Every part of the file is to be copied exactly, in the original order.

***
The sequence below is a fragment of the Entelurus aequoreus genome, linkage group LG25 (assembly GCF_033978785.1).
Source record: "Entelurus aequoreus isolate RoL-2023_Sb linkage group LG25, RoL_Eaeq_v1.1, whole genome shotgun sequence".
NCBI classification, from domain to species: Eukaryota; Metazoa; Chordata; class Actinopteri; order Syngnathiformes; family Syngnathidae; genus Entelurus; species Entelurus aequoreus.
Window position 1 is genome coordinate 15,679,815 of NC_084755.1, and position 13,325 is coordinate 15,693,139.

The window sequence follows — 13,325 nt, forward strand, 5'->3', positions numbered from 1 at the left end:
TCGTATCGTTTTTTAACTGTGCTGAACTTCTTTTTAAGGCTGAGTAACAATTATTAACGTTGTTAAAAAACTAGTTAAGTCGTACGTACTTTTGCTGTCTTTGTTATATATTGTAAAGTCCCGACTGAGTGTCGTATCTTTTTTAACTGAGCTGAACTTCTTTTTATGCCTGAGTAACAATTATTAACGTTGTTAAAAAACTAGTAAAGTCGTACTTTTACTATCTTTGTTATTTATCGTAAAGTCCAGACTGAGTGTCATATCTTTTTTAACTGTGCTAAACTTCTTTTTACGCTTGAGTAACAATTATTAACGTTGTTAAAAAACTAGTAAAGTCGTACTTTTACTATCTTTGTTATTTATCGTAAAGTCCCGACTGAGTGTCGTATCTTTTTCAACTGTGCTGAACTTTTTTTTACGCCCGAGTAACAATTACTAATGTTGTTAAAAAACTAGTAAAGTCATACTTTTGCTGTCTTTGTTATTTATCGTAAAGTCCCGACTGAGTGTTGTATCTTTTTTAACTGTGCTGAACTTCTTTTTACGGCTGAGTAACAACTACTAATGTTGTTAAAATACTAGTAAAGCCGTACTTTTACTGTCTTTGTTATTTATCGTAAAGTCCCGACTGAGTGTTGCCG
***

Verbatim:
The sequence below is a fragment of the Entelurus aequoreus genome, linkage group LG25 (assembly GCF_033978785.1).
Source record: "Entelurus aequoreus isolate RoL-2023_Sb linkage group LG25, RoL_Eaeq_v1.1, whole genome shotgun sequence".
NCBI classification, from domain to species: Eukaryota; Metazoa; Chordata; class Actinopteri; order Syngnathiformes; family Syngnathidae; genus Entelurus; species Entelurus aequoreus.
Window position 1 is genome coordinate 15,679,815 of NC_084755.1, and position 13,325 is coordinate 15,693,139.

The window sequence follows — 13,325 nt, forward strand, 5'->3', positions numbered from 1 at the left end:
TCGTATCGTTTTTTAACTGTGCTGAACTTCTTTTTAAGGCTGAGTAACAATTATTAACGTTGTTAAAAAACTAGTTAAGTCGTACGTACTTTTGCTGTCTTTGTTATATATTGTAAAGTCCCGACTGAGTGTCGTATCTTTTTTAACTGAGCTGAACTTCTTTTTATGCCTGAGTAACAATTATTAACGTTGTTAAAAAACTAGTAAAGTCGTACTTTTACTATCTTTGTTATTTATCGTAAAGTCCAGACTGAGTGTCATATCTTTTTTAACTGTGCTAAACTTCTTTTTACGCTTGAGTAACAATTATTAACGTTGTTAAAAAACTAGTAAAGTCGTACTTTTACTATCTTTGTTATTTATCGTAAAGTCCCGACTGAGTGTCGTATCTTTTTCAACTGTGCTGAACTTTTTTTTACGCCCGAGTAACAATTACTAATGTTGTTAAAAAACTAGTAAAGTCATACTTTTGCTGTCTTTGTTATTTATCGTAAAGTCCCGACTGAGTGTTGTATCTTTTTTAACTGTGCTGAACTTCTTTTTACGGCTGAGTAACAACTACTAATGTTGTTAAAATACTAGTAAAGCCGTACTTTTACTGTCTTTGTTATTTATCGTAAAGTCCCGACTGAGTGTTGCCG